EU concerned over U.S. sanctions on Russia

July 26 (UPI) — The European Union on Wednesday said it is concerned with the United States’ proposed additional sanctions against Russia, citing a threat to energy independence.

The EU comment comes after the U.S. House of Representatives on Tuesday voted to toughen sanctions on Russia, as well as Iran and North Korea. The bill is expected to pass the U.S. Senate, as the body previously approved a version of the legislation.

Though the United States took into account the EU’s energy concerns, the U.S. House “nevertheless foresees the imposition of sanctions on any company (including European) which contributes to the development, maintenance, modernization or repair of energy export pipelines” by Russia, the European Commission said in a statement.

U.S. Speaker of the House Paul Ryan said it was Congress’ job to hold the countries who worked with Russia accountable for undermining the United States and disrupting global stability.

“The bill we just passed with overwhelming bipartisan support is one of the most expansive sanctions packages in history,” Ryan said in a statement. “It tightens the screws on our most dangerous adversaries in order to keep Americans safe.”

The U.S. Senate is expected to vote on the sanctions next month, possibly after a recess.

The EU said implementation of the sanctions — depending on circumstances — could adversely affect infrastructure transporting energy resources to Europe, such as the maintenance and upgrade of pipelines in Russia that supply Ukraine’s gas transit system.

The EC said it has raised its concerns directly with the U.S. government. EC President Jean-Claude Juncker said allies must be united over the terms of sanctions in order to ensure the success of the Minsk cease-fire agreement in the Ukrainian conflict.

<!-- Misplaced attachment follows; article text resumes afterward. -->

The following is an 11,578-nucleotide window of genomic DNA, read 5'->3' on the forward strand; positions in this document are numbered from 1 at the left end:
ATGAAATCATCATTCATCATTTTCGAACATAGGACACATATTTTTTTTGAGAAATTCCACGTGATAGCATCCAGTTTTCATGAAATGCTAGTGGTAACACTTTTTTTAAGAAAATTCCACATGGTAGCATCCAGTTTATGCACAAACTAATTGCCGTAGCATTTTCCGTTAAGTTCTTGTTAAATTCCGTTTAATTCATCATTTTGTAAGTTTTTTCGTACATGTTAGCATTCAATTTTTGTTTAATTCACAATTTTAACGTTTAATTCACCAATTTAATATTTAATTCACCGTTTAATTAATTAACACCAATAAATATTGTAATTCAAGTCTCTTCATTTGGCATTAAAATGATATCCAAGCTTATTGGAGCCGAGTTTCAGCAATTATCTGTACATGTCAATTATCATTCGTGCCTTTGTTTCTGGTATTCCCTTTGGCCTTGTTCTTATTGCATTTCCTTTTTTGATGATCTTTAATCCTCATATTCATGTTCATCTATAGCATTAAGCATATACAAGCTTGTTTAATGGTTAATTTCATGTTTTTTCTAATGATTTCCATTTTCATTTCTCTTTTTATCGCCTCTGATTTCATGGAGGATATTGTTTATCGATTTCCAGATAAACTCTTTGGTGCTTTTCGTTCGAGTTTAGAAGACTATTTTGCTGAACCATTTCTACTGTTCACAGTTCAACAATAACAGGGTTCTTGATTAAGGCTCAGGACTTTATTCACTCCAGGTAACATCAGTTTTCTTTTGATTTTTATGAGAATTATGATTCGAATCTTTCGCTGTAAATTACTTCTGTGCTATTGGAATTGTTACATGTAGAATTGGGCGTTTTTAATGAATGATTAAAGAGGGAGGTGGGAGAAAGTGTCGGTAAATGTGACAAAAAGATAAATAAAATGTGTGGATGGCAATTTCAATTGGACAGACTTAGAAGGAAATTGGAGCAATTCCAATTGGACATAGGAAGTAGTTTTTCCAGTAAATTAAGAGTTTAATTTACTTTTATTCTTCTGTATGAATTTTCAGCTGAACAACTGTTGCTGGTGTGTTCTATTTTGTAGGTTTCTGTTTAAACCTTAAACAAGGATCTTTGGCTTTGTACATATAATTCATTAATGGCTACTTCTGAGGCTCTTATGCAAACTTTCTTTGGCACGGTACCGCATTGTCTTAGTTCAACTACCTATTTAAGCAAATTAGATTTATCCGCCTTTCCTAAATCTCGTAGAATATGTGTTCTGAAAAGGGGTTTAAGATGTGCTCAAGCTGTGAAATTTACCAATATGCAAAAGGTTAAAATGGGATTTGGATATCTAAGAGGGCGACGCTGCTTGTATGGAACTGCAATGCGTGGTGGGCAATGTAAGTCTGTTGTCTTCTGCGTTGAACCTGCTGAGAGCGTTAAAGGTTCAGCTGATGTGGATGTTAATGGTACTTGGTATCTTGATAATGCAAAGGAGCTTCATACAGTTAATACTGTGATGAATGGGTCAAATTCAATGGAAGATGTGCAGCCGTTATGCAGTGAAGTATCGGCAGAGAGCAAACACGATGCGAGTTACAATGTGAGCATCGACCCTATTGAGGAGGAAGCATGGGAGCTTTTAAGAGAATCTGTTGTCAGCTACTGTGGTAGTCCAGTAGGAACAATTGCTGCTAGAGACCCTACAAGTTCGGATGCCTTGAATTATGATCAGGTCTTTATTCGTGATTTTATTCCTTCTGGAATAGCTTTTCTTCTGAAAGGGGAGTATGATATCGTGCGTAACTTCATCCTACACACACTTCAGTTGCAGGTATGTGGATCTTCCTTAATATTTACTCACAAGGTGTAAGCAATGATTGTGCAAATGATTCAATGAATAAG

“The EU is fully committed to the Russia sanctions regime. However, G7 unity on sanctions and close coordination among allies are at the heart of ensuring the full implementation of the Minsk Agreements,” Juncker said. “This is a core objective that the EU and the U.S. share. The U.S. bill could have unintended unilateral effects that impact the EU’s energy security interests. This is why the Commission concluded today that if our concerns are not taken into account sufficiently, we stand ready to act appropriately within a matter of days.”

The Ukrainian conflict began as pro-Russia separatists seized portions of the two eastern Ukrainian provinces of Donetsk and Luhansk, shortly after Russia seized the Ukrainian province of Crimea.

Juncker also made reference to President Donald Trump‘s “America first” approach to economic relations and diplomatic policy.

“America first cannot mean that Europe’s interests come last,” Juncker said.


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